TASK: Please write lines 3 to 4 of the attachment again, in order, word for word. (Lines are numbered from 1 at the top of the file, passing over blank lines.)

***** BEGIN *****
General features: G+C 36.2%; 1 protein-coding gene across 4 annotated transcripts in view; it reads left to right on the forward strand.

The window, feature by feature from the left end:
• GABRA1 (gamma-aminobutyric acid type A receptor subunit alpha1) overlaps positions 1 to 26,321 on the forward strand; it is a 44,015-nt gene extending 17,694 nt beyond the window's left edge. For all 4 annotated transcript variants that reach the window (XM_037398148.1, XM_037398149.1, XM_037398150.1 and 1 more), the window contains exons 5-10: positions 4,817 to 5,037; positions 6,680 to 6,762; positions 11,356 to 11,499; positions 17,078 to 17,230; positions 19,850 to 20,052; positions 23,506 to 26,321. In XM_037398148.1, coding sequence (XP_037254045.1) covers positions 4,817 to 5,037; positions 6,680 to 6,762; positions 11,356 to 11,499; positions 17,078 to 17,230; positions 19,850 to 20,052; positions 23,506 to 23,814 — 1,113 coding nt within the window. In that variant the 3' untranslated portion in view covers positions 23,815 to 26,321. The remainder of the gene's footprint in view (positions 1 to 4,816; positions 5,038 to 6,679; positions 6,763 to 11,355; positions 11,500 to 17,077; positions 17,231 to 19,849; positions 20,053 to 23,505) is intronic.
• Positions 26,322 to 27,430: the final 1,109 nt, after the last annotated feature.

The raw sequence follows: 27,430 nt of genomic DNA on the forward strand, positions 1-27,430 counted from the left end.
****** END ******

• GABRA1 (gamma-aminobutyric acid type A receptor subunit alpha1) overlaps positions 1 to 26,321 on the forward strand; it is a 44,015-nt gene extending 17,694 nt beyond the window's left edge. For all 4 annotated transcript variants that reach the window (XM_037398148.1, XM_037398149.1, XM_037398150.1 and 1 more), the window contains exons 5-10: positions 4,817 to 5,037; positions 6,680 to 6,762; positions 11,356 to 11,499; positions 17,078 to 17,230; positions 19,850 to 20,052; positions 23,506 to 26,321. In XM_037398148.1, coding sequence (XP_037254045.1) covers positions 4,817 to 5,037; positions 6,680 to 6,762; positions 11,356 to 11,499; positions 17,078 to 17,230; positions 19,850 to 20,052; positions 23,506 to 23,814 — 1,113 coding nt within the window. In that variant the 3' untranslated portion in view covers positions 23,815 to 26,321. The remainder of the gene's footprint in view (positions 1 to 4,816; positions 5,038 to 6,679; positions 6,763 to 11,355; positions 11,500 to 17,077; positions 17,231 to 19,849; positions 20,053 to 23,505) is intronic.
• Positions 26,322 to 27,430: the final 1,109 nt, after the last annotated feature.